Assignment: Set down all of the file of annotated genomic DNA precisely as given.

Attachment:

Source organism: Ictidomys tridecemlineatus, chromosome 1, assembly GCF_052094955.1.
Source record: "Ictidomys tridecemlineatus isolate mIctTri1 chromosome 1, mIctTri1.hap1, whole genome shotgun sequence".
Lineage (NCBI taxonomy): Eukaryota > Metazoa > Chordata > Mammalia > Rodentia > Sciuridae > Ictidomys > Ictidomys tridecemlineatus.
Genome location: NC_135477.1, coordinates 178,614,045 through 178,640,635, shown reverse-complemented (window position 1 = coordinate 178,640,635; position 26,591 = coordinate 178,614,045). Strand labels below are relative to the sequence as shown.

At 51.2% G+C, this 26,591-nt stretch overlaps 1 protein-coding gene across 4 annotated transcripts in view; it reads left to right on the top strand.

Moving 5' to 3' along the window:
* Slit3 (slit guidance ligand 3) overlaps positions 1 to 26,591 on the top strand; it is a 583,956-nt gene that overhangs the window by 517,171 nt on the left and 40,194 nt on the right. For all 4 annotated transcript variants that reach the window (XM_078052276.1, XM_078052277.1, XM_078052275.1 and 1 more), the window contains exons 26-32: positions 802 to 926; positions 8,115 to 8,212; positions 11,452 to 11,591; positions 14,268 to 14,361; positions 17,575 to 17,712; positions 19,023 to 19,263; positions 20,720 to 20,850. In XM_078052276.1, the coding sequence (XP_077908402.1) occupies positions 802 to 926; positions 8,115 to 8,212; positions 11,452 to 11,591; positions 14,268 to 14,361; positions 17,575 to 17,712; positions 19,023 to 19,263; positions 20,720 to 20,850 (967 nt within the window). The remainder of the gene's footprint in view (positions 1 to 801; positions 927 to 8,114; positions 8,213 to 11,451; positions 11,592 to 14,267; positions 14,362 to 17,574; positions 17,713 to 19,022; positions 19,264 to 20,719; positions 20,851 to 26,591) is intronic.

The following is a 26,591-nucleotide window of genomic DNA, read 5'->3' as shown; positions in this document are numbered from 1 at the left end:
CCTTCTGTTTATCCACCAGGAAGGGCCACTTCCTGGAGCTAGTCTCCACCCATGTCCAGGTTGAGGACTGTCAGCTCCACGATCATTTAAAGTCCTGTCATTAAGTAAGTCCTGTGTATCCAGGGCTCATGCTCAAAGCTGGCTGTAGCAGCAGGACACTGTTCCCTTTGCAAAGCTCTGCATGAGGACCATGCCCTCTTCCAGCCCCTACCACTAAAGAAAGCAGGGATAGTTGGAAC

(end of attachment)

Source organism: Ictidomys tridecemlineatus, chromosome 1, assembly GCF_052094955.1.
Source record: "Ictidomys tridecemlineatus isolate mIctTri1 chromosome 1, mIctTri1.hap1, whole genome shotgun sequence".
Lineage (NCBI taxonomy): Eukaryota > Metazoa > Chordata > Mammalia > Rodentia > Sciuridae > Ictidomys > Ictidomys tridecemlineatus.
Genome location: NC_135477.1, coordinates 178,614,045 through 178,640,635, shown reverse-complemented (window position 1 = coordinate 178,640,635; position 26,591 = coordinate 178,614,045). Strand labels below are relative to the sequence as shown.

At 51.2% G+C, this 26,591-nt stretch overlaps 1 protein-coding gene across 4 annotated transcripts in view; it reads left to right on the top strand.

Moving 5' to 3' along the window:
* Slit3 (slit guidance ligand 3) overlaps positions 1 to 26,591 on the top strand; it is a 583,956-nt gene that overhangs the window by 517,171 nt on the left and 40,194 nt on the right. For all 4 annotated transcript variants that reach the window (XM_078052276.1, XM_078052277.1, XM_078052275.1 and 1 more), the window contains exons 26-32: positions 802 to 926; positions 8,115 to 8,212; positions 11,452 to 11,591; positions 14,268 to 14,361; positions 17,575 to 17,712; positions 19,023 to 19,263; positions 20,720 to 20,850. In XM_078052276.1, the coding sequence (XP_077908402.1) occupies positions 802 to 926; positions 8,115 to 8,212; positions 11,452 to 11,591; positions 14,268 to 14,361; positions 17,575 to 17,712; positions 19,023 to 19,263; positions 20,720 to 20,850 (967 nt within the window). The remainder of the gene's footprint in view (positions 1 to 801; positions 927 to 8,114; positions 8,213 to 11,451; positions 11,592 to 14,267; positions 14,362 to 17,574; positions 17,713 to 19,022; positions 19,264 to 20,719; positions 20,851 to 26,591) is intronic.

The following is a 26,591-nucleotide window of genomic DNA, read 5'->3' as shown; positions in this document are numbered from 1 at the left end:
CCTTCTGTTTATCCACCAGGAAGGGCCACTTCCTGGAGCTAGTCTCCACCCATGTCCAGGTTGAGGACTGTCAGCTCCACGATCATTTAAAGTCCTGTCATTAAGTAAGTCCTGTGTATCCAGGGCTCATGCTCAAAGCTGGCTGTAGCAGCAGGACACTGTTCCCTTTGCAAAGCTCTGCATGAGGACCATGCCCTCTTCCAGCCCCTACCACTAAAGAAAGCAGGGATAGTTGGAAC